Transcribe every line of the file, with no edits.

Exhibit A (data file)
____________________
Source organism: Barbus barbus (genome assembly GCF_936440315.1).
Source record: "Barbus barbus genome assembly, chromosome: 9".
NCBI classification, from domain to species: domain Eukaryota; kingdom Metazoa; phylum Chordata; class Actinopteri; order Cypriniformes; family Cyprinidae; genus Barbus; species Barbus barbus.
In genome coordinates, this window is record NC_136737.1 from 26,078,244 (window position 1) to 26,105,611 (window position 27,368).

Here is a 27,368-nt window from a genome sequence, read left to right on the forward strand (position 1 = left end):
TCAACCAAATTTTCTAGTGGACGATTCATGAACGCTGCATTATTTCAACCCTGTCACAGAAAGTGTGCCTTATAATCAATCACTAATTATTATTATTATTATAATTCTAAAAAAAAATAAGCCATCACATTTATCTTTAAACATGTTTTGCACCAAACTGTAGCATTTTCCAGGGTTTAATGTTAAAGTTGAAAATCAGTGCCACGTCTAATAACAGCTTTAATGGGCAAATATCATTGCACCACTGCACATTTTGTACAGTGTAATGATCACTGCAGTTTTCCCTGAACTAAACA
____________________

Source organism: Barbus barbus (genome assembly GCF_936440315.1).
Source record: "Barbus barbus genome assembly, chromosome: 9".
NCBI classification, from domain to species: domain Eukaryota; kingdom Metazoa; phylum Chordata; class Actinopteri; order Cypriniformes; family Cyprinidae; genus Barbus; species Barbus barbus.
In genome coordinates, this window is record NC_136737.1 from 26,078,244 (window position 1) to 26,105,611 (window position 27,368).

Here is a 27,368-nt window from a genome sequence, read left to right on the forward strand (position 1 = left end):
TCAACCAAATTTTCTAGTGGACGATTCATGAACGCTGCATTATTTCAACCCTGTCACAGAAAGTGTGCCTTATAATCAATCACTAATTATTATTATTATTATAATTCTAAAAAAAAATAAGCCATCACATTTATCTTTAAACATGTTTTGCACCAAACTGTAGCATTTTCCAGGGTTTAATGTTAAAGTTGAAAATCAGTGCCACGTCTAATAACAGCTTTAATGGGCAAATATCATTGCACCACTGCACATTTTGTACAGTGTAATGATCACTGCAGTTTTCCCTGAACTAAACA